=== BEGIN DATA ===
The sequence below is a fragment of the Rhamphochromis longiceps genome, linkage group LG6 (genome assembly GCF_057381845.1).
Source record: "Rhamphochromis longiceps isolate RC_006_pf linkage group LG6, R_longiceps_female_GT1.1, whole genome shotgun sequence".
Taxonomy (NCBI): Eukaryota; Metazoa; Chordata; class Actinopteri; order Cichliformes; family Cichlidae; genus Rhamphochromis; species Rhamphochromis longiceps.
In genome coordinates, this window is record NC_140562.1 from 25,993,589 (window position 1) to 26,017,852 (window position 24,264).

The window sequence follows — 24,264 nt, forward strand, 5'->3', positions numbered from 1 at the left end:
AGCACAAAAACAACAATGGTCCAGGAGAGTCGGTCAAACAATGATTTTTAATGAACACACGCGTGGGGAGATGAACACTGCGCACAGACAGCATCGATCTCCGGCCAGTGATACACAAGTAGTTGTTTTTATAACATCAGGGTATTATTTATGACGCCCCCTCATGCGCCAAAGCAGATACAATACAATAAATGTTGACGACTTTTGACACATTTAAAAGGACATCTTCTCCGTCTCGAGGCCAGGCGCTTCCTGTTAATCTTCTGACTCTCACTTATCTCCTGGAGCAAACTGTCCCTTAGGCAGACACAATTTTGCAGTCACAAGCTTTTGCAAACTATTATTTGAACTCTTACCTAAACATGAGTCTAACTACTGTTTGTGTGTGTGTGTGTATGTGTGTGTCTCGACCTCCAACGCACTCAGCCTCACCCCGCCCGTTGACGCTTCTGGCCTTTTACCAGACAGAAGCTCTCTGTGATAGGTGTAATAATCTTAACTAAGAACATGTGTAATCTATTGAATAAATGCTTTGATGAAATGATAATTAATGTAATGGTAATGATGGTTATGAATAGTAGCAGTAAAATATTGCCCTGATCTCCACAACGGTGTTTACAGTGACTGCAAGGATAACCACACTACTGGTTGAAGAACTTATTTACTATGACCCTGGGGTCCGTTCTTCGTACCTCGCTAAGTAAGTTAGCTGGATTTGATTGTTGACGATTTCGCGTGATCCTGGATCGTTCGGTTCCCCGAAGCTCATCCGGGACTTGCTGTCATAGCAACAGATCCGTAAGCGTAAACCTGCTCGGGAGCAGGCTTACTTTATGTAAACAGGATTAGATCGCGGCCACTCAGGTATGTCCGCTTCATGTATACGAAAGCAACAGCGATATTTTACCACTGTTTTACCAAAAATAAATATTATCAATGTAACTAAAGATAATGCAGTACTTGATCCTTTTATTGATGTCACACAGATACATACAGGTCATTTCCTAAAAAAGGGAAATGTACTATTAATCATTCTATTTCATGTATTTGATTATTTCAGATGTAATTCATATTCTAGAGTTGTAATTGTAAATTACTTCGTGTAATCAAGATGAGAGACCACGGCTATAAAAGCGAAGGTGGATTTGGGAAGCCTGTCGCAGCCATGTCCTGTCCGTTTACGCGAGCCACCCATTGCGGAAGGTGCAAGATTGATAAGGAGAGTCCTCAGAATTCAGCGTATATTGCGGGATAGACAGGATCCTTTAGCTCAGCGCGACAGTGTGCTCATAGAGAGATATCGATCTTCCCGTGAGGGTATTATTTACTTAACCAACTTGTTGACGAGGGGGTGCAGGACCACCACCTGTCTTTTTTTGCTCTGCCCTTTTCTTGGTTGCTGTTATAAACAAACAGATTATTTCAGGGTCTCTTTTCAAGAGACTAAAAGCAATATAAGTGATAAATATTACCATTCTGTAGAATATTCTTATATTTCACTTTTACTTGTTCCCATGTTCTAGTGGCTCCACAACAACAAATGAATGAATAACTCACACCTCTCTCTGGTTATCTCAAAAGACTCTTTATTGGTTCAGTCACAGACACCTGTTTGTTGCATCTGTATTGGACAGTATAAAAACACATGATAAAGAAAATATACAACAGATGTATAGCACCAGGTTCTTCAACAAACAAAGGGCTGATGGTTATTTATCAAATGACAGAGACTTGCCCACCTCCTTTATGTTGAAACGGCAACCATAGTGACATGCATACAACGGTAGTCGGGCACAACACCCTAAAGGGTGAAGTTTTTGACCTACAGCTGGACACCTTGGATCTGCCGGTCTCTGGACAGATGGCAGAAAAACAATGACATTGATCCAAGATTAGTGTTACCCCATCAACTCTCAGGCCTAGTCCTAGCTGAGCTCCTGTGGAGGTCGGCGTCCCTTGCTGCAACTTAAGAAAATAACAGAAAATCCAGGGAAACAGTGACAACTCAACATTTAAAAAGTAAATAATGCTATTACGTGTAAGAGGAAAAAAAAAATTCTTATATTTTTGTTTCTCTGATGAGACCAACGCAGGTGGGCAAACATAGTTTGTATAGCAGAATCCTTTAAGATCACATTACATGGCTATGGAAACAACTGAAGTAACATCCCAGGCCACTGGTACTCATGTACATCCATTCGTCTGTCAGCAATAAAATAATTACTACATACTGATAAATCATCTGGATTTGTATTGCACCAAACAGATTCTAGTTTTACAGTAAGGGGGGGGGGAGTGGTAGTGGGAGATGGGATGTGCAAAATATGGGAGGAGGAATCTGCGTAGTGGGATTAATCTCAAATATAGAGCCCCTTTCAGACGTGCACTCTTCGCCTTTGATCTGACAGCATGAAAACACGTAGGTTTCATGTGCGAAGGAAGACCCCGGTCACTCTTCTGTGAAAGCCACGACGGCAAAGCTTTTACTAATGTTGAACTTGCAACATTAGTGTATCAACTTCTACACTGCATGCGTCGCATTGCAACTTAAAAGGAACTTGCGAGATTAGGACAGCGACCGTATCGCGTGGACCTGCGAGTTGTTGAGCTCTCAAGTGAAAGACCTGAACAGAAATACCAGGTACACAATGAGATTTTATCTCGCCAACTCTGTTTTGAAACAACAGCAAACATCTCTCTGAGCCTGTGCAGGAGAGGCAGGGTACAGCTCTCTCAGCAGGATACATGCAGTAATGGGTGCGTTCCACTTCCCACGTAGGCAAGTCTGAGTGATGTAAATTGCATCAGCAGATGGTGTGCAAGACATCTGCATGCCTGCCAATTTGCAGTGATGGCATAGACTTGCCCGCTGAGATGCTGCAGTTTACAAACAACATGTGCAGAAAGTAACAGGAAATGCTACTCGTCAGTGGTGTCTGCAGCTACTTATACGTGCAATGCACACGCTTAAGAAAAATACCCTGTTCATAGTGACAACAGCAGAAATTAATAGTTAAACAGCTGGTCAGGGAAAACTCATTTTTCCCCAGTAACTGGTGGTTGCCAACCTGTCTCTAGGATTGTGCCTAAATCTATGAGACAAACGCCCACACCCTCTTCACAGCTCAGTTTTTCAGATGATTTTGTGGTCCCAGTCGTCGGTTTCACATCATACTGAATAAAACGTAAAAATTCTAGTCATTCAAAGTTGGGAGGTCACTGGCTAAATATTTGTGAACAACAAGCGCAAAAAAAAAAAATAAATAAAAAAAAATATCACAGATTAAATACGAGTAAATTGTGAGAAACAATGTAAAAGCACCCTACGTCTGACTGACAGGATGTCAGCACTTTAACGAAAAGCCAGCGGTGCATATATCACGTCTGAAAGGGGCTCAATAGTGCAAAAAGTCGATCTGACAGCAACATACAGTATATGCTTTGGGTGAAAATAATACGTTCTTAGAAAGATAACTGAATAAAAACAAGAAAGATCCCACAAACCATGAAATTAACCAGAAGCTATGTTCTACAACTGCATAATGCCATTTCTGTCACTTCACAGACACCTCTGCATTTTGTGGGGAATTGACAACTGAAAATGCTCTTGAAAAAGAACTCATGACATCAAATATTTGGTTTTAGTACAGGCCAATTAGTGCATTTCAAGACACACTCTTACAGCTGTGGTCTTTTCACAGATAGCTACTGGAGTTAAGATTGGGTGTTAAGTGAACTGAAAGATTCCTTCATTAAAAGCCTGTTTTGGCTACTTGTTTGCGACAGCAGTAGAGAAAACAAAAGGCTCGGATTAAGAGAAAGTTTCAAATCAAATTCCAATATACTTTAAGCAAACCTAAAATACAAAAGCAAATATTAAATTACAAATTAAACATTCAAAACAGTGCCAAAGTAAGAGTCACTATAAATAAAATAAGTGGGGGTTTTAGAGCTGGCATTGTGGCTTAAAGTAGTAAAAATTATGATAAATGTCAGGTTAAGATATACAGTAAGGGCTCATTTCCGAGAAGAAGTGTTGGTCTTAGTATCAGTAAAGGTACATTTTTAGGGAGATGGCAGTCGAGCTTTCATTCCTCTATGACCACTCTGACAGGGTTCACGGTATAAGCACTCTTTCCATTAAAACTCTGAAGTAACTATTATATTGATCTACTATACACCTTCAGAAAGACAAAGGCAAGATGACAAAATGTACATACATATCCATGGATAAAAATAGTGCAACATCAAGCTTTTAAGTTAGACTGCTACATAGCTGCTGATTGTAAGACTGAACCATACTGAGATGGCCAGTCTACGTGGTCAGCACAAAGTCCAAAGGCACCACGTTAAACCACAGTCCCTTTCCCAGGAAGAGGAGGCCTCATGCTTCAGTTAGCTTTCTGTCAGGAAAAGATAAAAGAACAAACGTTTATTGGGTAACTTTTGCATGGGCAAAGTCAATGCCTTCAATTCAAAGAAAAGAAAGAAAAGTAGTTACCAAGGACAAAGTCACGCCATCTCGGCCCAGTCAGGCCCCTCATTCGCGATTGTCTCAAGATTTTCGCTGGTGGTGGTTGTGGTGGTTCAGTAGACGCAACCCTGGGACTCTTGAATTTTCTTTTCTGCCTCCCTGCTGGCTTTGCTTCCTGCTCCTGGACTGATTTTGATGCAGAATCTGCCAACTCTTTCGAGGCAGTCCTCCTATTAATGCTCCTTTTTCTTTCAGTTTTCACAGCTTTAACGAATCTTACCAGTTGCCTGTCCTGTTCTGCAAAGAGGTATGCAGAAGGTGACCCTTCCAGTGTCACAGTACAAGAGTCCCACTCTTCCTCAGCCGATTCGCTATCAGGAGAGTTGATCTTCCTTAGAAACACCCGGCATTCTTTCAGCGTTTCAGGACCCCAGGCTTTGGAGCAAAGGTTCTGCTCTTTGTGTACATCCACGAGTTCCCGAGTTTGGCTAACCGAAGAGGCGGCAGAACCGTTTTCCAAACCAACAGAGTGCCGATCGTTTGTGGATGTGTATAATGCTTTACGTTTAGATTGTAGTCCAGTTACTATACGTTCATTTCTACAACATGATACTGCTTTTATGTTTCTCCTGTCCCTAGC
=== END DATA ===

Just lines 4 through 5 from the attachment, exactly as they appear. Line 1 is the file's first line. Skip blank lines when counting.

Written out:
In genome coordinates, this window is record NC_140562.1 from 25,993,589 (window position 1) to 26,017,852 (window position 24,264).

The window sequence follows — 24,264 nt, forward strand, 5'->3', positions numbered from 1 at the left end: